King Tides Show the Future of Sea Level Rise

King Tide in Pacifica. Photo credit: Alan Grinberg, flickr

Dramatic surf crashing against the rocks. Monster waves looming over surfers as they ride their boards. The power of the ocean is on full display every day of the year on the California coast, and never more so than during the season of king tides.

King tides are exceptionally high tides that typically occur during a new or full moon and when the earth is closest to the moon. California’s biggest, most dramatic king tides typically occur during wintertime, when the sun and the moon line up and their combined gravitational pull creates both the highest and the lowest tides of the year. This winter, the biggest king tides are expected to hit the Bay Area on January 11-12, 2024 and February 9, 2024.

King tide events are interesting as a natural phenomenon, and also because they show us which areas will eventually start to flood more often, or even end up permanently underwater, due to sea level rise caused by climate change. The temporarily high ocean levels caused by king tides gives us a glimpse of the future, so we should pay attention to what they are telling us.

The California Coastal Commission’s King Tides Photo Gallery shows what king tide watchers have documented over the years – from flooded roads and bridges to waves breaking over boardwalks. These images bring the reality of sea level rise home in a way that graphs and numbers rarely do.

Flooding from king tides even occurs inland, due not to waves overtopping levees but because of how our storm drain system works. I took this video on a dry, sunny day in the Inner Harbor area of Redwood City during king tides in December 2018. On that date, there had been no recent rain events – the giant pool in the middle of this street came entirely from the water bubbling up out of the storm drain like a fountain. In other words, here we see the storm drain system working backwards – flooding the streets instead of draining them.

The California King Tides Project map shows where users have reported impacts from high tide levels around the Bay Area over the past few years.

As glaciers melt and sea levels rise due to climate change, San Francisco is predicted to see sea levels rise from one to three feet by 2050, and by as much as seven feet or more by the year 2100. Local governments have already begun planning for how to adapt to rising sea levels, and a state law passed this year mandates that all coastal cities, including those on the Bayshore, must develop strategies for how to respond to the threat of sea level rise. It won’t be easy or cheap – a recent study found that protecting our communities will cost $110 billion by 2050. But the same study found that the cost of not taking action is $230 billion – nearly twice as much.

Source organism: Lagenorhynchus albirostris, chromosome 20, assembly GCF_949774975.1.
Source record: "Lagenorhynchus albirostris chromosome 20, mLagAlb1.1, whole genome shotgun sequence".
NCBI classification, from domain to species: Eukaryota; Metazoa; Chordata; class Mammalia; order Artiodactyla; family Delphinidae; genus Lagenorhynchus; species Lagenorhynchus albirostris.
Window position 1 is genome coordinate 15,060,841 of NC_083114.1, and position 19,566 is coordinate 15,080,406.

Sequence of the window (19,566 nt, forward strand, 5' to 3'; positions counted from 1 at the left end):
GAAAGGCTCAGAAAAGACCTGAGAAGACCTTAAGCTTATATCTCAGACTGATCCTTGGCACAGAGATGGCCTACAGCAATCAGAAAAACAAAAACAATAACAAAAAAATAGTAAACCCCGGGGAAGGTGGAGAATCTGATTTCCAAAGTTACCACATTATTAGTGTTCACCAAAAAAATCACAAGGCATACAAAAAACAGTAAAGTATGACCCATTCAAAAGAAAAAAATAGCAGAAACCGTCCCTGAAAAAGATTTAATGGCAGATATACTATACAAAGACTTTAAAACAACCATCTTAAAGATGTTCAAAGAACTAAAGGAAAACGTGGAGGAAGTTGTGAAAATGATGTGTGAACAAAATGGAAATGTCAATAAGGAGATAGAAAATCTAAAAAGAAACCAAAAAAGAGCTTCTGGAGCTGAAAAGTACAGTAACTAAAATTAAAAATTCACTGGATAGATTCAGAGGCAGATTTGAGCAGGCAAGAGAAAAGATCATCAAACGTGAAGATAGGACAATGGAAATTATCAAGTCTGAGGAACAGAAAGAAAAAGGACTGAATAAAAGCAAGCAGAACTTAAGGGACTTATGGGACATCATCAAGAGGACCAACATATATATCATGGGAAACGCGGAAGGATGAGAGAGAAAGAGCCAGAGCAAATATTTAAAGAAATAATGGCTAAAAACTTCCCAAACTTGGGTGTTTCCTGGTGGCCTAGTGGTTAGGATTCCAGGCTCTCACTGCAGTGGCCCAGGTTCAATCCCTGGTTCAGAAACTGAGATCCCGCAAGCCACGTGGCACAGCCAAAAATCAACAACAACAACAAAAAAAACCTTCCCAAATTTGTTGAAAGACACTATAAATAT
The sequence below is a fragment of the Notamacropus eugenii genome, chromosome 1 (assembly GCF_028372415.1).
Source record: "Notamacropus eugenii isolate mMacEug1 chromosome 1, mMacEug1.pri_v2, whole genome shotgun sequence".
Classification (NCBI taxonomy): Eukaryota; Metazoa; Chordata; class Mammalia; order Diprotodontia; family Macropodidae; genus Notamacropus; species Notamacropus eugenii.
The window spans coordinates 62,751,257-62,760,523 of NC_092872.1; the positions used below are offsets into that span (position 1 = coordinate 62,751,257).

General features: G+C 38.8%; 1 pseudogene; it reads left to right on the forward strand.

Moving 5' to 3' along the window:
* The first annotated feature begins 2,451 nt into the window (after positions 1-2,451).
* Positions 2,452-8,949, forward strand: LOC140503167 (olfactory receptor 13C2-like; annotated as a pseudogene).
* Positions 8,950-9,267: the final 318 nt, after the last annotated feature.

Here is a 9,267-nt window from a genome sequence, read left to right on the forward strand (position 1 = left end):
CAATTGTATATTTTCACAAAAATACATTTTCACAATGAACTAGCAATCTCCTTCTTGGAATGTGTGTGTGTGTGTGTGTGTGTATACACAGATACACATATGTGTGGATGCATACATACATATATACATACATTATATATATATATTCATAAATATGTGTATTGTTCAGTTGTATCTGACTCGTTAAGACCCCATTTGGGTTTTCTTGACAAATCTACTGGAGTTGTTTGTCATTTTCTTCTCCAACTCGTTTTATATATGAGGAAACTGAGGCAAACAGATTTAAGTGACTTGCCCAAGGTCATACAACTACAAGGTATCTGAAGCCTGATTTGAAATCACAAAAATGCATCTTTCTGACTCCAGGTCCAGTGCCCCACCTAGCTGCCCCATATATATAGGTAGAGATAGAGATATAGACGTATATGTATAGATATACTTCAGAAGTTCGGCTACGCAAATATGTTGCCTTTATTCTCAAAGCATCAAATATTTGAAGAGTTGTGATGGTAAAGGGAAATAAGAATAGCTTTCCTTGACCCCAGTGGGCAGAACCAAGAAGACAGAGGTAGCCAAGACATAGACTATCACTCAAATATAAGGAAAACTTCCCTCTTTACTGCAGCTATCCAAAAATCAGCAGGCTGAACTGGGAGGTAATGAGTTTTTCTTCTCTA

Ultimately, we need to plan for a future that looks very different from today. Even our best efforts at adaptation may not succeed in preventing vulnerable communities from constant flooding, or coastal bluffs from collapsing into the ocean. When areas become simply unlivable, “managed retreat” – moving homes and businesses away from vulnerable areas – becomes the only option. This is a controversial topic, but the fact is that we can have either managed retreat or unmanaged retreat. Planning ahead is both the smart option and the one that is most likely to protect at-risk communities.

Learn More and Share Photos or Videos

Interested in learning more about king tides? Want to share photos or videos of king tides in your neighborhood? The California Coastal Commission’s website provides information about king tides and their impact, and provides a way to share your photos and videos through its Snap the Shore, See the Future web page. Please share your photos with Green Foothills too. We may post them on our Facebook or Instagram or in a future newsletter.

Please keep in mind these precautions from the California Coastal Commission when taking photos of king tides: “The most important thing to remember is to be safe! Take extra precautions when you walk on slippery areas or near big waves, and always be conscious of your surroundings and the weather conditions. Don’t turn your back on the ocean! Please be aware that shore birds may be taking refuge in areas above the tide line – don’t flush them out in the process of getting your shot.”

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